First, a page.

People with COVID-19 who don’t exhibit symptoms may transmit 59 percent of all virus cases, according to a model developed by CDC researchers and published Jan. 7 in JAMA Network Open.
Since many factors influence COVID-19 spread, researchers developed a mathematical approach to assess several scenarios, varying the infectious period and proportion of transmission for those who never display symptoms according to published best estimates.
In the baseline model, 59 percent of all transmission came from asymptomatic transmission. That includes 35 percent of new cases from people who infect others before they show symptoms and 24 percent from people who never develop symptoms at all. Under a broad range of values for each of these assumptions, at least 50 percent of new COVID-19 infections were estimated to have originated from exposure to asymptomatic individuals.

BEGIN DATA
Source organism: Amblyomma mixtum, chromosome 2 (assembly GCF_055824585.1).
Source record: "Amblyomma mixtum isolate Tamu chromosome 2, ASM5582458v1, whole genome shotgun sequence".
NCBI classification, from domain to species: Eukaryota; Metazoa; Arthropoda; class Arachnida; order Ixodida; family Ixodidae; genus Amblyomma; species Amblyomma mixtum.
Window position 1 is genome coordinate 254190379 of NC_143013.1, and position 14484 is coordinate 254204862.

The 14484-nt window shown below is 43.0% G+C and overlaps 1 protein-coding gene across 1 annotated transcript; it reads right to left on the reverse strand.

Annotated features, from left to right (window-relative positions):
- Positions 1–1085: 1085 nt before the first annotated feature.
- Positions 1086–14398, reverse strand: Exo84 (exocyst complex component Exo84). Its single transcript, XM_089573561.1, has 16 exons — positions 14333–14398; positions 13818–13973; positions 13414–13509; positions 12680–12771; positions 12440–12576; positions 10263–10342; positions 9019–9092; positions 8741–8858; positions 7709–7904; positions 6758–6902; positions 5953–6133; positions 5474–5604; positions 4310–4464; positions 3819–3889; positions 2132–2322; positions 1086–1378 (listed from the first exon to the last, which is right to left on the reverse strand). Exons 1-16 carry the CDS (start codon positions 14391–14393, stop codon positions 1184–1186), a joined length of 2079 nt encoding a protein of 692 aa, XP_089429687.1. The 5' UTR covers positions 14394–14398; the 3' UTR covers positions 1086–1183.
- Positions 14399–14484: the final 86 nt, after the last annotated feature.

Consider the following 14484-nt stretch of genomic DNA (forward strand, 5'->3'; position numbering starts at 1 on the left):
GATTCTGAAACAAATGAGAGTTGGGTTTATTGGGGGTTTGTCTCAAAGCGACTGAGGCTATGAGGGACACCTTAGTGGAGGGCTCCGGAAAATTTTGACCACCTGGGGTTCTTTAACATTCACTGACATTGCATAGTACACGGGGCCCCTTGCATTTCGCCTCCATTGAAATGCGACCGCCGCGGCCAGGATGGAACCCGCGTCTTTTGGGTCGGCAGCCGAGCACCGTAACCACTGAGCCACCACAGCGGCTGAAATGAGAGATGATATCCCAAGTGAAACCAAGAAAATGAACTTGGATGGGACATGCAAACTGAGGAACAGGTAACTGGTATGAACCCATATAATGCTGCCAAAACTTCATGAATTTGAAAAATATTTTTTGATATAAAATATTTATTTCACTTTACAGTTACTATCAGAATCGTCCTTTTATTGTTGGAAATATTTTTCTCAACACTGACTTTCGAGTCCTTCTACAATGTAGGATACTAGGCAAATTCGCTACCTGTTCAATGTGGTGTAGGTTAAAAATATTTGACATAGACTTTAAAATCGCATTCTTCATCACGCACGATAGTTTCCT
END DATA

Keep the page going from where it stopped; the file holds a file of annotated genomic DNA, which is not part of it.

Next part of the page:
The more contagious variant first identified in the U.K. and since found in six states underscores the importance of the model findings, said Jay Butler, MD, CDC deputy director for infectious diseases and a co-author of the study.
“Controlling the COVID-19 pandemic really is going to require controlling the silent pandemic of transmission from persons without symptoms,” Dr. Butler told The Washington Post. “The community mitigation tools that we have need to be utilized broadly to be able to slow the spread of SARS-CoV-2 from all infected persons, at least until we have those vaccines widely available.”
Whether vaccines stop transmission is still uncertain and was not a scenario addressed in the model.